Japan Tobacco has already had its fair share of bad news this year.
But the world’s third-largest cigarette company, with brands such as Camel and Benson and Hedges, is likely to face further turbulence in the months ahead.
The beleaguered JT began the year inauspiciously with a tainted food scare, which battered sales in its food division.
Then came the launch of “Taspo” last month, an age verification card that aims to crack down on under-age smoking but is also expected to be a significant factor behind a forecast 5 per cent fall in JT’s cigarette sales.
More recently, the company has been hit by perhaps its biggest threat – a potential tax increase that could more than triple prices, from about Y300 ($2.77) for a pack of its cigarettes currently to as much as Y1,000.
Cigarette prices in Japan are among the lowest in the industrialised world.
The potential tax rise adds to JT’s headaches in Japan, where the number of smokers is steadily declining, and highlights its need to seek growth in overseas markets.
Last Thursday, JT unveiled first-quarter results which showed a 42 per cent increase in earnings before interest, tax, depreciation and amortisation to Y180bn, largely as a result of overseas growth.
But net sales in the company’s home market fell 1.6 per cent.
In its home market, where there is little good news for JT, the tax increase is being pushed by a suprapartisan group of politicians, which has jumped on the idea that higher taxes would not only discourage smoking but also boost tax revenues and help the government avoid having to raise the consumption tax.
The Science Council of Japan, which advises the Cabinet Office, forecasts tobacco tax revenues will rise to Y6,260bn and the smoking population fall 14 per cent if the price is raised to Y1,000.
Yoko Komiyama, a Lower House Diet member from the Democratic Party of Japan, the opposition party, points out that medical and other costs associated with cigarette smoking came to Y7,154bn in 1999. That is more than triple the Y2,300bn in revenues from tobacco taxes, according to a government-sponsored study.
Armed with such statistics, the group aims to incorporate a substantial cigarette tax hike into tax reforms to be agreed later this year and implemented next year. JT, with a 65 per cent share of the market, has been reeling from the impact of this latest campaign. Its share price has fallen by about 28 per cent from Y681,000 at the start of trading this year.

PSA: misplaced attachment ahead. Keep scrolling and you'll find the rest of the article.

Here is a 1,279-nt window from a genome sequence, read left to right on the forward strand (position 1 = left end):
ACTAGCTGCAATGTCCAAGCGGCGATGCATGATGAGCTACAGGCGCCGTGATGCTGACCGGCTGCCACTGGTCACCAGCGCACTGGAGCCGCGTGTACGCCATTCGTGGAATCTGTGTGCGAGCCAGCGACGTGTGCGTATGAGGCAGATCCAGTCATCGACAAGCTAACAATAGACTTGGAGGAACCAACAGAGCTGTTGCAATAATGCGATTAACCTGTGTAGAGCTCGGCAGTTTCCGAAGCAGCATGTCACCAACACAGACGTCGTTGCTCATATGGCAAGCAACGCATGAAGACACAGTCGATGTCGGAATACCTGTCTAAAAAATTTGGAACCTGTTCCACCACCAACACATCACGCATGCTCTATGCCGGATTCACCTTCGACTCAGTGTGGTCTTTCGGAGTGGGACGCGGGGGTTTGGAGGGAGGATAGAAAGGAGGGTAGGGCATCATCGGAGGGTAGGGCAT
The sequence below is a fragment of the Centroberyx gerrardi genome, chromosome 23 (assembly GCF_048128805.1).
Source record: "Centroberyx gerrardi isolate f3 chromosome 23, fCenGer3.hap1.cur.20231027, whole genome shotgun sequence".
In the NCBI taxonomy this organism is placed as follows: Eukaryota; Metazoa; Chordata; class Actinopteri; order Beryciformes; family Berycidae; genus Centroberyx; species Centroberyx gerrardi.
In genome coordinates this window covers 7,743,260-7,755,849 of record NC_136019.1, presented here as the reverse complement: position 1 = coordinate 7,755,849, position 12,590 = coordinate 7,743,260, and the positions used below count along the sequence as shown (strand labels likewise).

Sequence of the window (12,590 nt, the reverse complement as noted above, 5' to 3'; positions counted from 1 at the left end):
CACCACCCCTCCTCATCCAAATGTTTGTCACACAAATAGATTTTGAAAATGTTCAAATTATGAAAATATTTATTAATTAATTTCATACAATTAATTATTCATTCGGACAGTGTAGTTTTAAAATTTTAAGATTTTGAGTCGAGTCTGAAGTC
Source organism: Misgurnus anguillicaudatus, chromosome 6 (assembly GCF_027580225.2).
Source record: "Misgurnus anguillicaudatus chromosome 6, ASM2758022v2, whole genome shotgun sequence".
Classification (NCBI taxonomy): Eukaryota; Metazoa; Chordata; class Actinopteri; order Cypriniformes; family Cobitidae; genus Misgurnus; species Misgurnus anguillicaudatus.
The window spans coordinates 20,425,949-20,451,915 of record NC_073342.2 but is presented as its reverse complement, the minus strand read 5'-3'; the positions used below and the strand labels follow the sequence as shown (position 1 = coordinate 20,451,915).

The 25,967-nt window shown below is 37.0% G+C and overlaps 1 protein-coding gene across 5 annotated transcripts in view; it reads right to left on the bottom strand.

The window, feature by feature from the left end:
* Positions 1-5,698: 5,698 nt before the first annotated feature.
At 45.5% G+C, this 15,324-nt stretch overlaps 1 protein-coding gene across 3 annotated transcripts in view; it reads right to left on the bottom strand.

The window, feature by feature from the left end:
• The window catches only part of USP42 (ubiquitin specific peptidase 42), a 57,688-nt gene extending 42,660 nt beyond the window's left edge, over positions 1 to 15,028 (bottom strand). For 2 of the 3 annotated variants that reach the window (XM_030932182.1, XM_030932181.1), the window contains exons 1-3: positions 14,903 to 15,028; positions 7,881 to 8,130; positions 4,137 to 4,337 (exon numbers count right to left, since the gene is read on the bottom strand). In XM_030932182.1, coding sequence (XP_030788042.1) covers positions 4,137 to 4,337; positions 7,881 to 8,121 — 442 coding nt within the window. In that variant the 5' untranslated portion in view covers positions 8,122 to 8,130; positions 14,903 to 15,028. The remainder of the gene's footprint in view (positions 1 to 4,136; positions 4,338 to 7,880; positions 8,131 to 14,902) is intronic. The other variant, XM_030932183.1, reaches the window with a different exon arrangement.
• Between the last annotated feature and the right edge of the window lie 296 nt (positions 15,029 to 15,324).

The company, which is still 50 per cent owned by the Japanese government, argues that higher taxes would not only hurt its own bottom line but would also devastate the 300,000 cigarette shops in the country and the 13,000 tobacco-growing families in Japan from which JT buys its leaves.
JT, which is dependent for more than half its revenues on the domestic market, says Japanese smokers are already burdened with high taxes, at about 63 per cent of the price of a pack of cigarettes.
Hiroshi Kimura, president of JT, wrote in a protest letter to the ruling Liberal Democratic party (LDP): “Why are smokers, who already contribute Y23,000bn in tax revenues, being singled out for a further tax burden? It must be said that this is a simplistic argument that goes against fair taxation.”
JT points out that when cigarette taxes were raised in 2006 and 2003, consumption fell and tax revenues did not rise.
Philip Morris, number two in the Japanese market with a 25 per cent market share, argues that a sharp rise in taxes could hurt tax revenues and lead to other adverse consequences.
In the UK, sharp tax increases in the 1990s did not result in a major drop in smoking but created a black market in cigarettes, which resulted in a loss of tax revenue, says Peter Nixon, director of corporate affairs at Philip Morris in Tokyo.
Analysts say raising taxes will not be easy, given the impact on retailers and tobacco farmers – who are traditionally LDP supporters – and the government’s 50 per cent stake in JT.
The political dimension means that any rise is likely to be moderate, says Hirohisa Shimura, analyst at UBS in Tokyo.
But if taxes are increased, the crucial point for cigarette makers is not only how large the increase will be but whether they will be allowed to raise prices as well.